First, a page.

Ford Motor ( F) swung to a third-quarter loss of $284 million, or 15 cents a share, compared with a proft of $266 million, or 15 cents a share, a year ago. The company had an operating loss of $191 million, or 10 cents a share, vs. operating income of $515 million, or 27 cents a share, a year earlier. Analysts anticipated a loss of 10 cents a share, according to Thomson First Call. Sales in the quarter rose to $40.9 billion from $39.1 billion last year.

Looking ahead, Ford expects full-year 2005 earnings, before items, in a range between $1 and $1.25. The Thomson First Call consensus stands at $1.05. Shares fell 5 cents, or 0.6%, to $8.42.

Southwest Air ( LUV) said third-quarter earnings rose to $227 million, or 28 cents a share, from $119 million, or 15 cents a share, last year. The latest quarter included $87 million in gains, before which the company earned 21 cents a share -- 3 cents better than forecasts. Southwest lost 51 cents, or 3.3%, to $15.07.

On Friday, AT&T ( T), Caterpillar ( CAT), Maytag ( MYG) and RadioShack ( RSH) are all scheduled to report earnings. Dow component Caterpillar is expected to post third-quarter EPS of $1.06, up from 71 cents a share a year ago.

On the economic front, the Labor Department said jobless claims fell by 35,000 to 355,000 for the week ended Oct. 15. The less volatile four-week moving average fell by 20,000 to 376,000. The Labor Department said 40,000 of the first-time claims were related to Hurricanes Katrina and Rita.

Also, the Conference Board said that leading economic indicators for September fell 0.7%. The indicators were expected to fall by 0.5% after a 0.2% decline in August.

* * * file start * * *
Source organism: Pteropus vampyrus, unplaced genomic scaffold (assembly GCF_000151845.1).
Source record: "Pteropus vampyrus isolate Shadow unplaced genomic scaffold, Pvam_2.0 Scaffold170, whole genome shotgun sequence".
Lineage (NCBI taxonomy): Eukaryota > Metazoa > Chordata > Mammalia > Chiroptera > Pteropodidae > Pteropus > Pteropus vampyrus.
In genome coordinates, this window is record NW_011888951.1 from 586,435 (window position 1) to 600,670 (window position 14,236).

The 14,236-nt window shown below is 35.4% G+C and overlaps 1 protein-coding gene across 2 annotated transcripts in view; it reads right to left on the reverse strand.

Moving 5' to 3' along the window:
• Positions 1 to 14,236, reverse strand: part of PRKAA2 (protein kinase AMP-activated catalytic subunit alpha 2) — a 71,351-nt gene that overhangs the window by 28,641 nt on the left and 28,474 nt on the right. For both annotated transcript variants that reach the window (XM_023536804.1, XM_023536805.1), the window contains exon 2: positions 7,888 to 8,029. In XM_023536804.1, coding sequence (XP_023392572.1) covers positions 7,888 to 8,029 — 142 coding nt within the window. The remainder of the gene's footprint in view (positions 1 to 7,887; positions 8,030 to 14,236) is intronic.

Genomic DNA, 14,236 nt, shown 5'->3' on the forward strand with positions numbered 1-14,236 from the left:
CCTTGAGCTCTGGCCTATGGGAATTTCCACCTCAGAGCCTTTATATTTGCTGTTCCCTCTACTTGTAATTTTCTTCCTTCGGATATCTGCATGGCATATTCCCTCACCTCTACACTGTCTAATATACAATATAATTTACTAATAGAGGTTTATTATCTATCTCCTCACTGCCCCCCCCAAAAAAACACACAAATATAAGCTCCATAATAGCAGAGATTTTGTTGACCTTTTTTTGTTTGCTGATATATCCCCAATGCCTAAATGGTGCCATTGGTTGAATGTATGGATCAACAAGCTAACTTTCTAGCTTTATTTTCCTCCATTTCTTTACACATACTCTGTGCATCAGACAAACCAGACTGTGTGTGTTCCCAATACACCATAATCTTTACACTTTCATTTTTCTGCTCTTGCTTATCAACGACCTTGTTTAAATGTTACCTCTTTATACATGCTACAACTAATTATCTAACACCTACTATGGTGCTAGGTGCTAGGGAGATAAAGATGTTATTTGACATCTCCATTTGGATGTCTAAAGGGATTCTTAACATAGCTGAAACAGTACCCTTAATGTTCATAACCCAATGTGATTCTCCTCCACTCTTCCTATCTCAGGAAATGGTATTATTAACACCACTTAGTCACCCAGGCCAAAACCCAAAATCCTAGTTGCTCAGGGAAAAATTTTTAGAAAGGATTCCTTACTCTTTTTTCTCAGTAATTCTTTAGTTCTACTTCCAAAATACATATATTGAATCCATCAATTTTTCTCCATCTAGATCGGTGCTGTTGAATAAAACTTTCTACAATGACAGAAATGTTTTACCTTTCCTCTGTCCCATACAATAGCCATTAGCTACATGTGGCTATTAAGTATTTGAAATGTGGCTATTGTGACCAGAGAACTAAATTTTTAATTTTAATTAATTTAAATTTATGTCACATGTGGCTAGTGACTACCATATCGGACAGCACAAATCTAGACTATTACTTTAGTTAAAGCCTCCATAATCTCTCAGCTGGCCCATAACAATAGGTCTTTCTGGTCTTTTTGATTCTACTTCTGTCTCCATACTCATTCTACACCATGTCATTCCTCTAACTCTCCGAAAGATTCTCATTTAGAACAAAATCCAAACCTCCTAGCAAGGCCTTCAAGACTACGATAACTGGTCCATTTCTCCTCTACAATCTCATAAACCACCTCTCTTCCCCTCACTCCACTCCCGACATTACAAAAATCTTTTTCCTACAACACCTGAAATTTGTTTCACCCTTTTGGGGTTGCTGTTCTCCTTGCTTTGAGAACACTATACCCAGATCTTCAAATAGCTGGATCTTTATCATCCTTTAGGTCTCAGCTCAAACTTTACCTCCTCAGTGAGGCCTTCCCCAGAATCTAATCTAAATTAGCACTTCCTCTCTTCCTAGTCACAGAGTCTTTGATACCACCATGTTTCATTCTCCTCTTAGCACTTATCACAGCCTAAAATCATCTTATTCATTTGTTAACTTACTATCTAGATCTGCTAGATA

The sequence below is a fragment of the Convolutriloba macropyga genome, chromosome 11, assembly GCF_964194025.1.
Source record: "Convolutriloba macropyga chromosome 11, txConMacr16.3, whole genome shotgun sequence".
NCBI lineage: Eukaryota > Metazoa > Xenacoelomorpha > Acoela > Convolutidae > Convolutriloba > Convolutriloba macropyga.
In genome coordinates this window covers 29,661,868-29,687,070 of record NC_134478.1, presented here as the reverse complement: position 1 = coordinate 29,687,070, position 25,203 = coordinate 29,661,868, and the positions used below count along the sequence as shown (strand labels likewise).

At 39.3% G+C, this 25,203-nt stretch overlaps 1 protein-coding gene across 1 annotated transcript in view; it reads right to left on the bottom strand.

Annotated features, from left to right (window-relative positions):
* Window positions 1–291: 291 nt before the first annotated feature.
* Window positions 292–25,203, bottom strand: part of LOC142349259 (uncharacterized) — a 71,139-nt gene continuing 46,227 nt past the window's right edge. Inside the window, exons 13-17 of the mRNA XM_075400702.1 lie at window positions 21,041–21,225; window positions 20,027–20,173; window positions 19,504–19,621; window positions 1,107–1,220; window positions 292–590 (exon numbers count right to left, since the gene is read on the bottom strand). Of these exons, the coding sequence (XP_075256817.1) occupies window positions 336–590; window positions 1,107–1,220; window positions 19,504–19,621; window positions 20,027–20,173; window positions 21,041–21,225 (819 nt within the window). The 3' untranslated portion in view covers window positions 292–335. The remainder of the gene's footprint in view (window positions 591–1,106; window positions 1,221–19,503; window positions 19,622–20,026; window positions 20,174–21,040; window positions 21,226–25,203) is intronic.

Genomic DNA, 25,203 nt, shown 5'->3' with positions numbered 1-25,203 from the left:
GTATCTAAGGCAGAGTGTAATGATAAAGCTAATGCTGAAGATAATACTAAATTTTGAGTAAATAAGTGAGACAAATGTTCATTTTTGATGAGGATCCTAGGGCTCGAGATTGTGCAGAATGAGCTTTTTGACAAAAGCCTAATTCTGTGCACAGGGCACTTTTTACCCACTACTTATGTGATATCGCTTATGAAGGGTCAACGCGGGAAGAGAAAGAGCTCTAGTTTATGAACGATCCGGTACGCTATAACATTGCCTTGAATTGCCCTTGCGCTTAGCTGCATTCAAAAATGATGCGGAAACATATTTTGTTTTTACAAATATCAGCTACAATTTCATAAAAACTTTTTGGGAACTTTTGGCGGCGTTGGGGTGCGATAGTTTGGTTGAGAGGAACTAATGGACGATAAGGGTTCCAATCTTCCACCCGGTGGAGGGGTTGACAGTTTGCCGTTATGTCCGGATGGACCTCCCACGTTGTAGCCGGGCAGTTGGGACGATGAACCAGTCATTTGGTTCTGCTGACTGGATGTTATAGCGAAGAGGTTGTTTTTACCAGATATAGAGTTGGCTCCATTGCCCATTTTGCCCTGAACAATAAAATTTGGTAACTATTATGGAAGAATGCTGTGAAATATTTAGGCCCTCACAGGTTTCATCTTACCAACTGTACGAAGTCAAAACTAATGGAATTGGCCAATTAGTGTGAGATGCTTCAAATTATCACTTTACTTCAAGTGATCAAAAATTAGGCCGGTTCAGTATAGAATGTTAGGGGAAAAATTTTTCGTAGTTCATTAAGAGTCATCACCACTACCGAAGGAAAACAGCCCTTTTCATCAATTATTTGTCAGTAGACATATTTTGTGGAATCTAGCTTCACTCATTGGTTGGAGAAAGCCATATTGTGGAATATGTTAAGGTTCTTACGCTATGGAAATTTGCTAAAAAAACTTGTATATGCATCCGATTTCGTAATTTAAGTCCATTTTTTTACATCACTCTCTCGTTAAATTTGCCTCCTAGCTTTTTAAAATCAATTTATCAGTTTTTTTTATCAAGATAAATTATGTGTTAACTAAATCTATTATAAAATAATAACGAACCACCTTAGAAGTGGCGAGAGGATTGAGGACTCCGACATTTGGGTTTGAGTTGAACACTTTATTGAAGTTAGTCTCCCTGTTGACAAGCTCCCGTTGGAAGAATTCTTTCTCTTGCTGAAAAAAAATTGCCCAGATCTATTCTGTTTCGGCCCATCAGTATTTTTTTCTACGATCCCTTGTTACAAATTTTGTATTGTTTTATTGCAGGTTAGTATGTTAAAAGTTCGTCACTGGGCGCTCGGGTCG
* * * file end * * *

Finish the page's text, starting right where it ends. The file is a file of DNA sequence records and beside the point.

"It is not clear this report tells us much about the future," said Ian Shepherdson, chief economist with High Frequency Economics. "What matters is how quickly the economy absorbs the effect of the hurricanes. Already, it looks as though the October LEI will reverse a good part of the September drop."

Atlanta Fed President Jack Guynn spoke at a meeting in Atlanta, saying that "the risks to inflation are elevated," but that he believes price increases "are likely transitory and will not significantly change the long-term inflation outlook."

"In the wake of the hurricanes, our economy faces new uncertainties related to higher energy costs and economic data that may be harder to interpret," said Guynn. "At this point, I believe inflation and inflation expectations will be largely contained by competitive market forces and continuing adjustments to the stance of monetary policy."

"The main bugaboo is continued hawkish speak from Fed governors," said Al Goldman, chief market strategist with A.G. Edwards. "The market is afraid the Fed will overdo it, precipitating a more serious pullback in the economy. We're in a very nervous environment and it doesn't take much to disturb people."

Overseas markets were mostly higher following yesterday's late-session rally in New York. London's FTSE 100 was down 0.1% to 5164, and Germany's Xetra DAX added 0.4% to 4864. In Asia, Japan's Nikkei rose 0.5% overnight to 13,190, while Hong Kong's Hang Seng added 1.3% to 14,409.

To view Gregg Greenberg's video take on today's market, click here .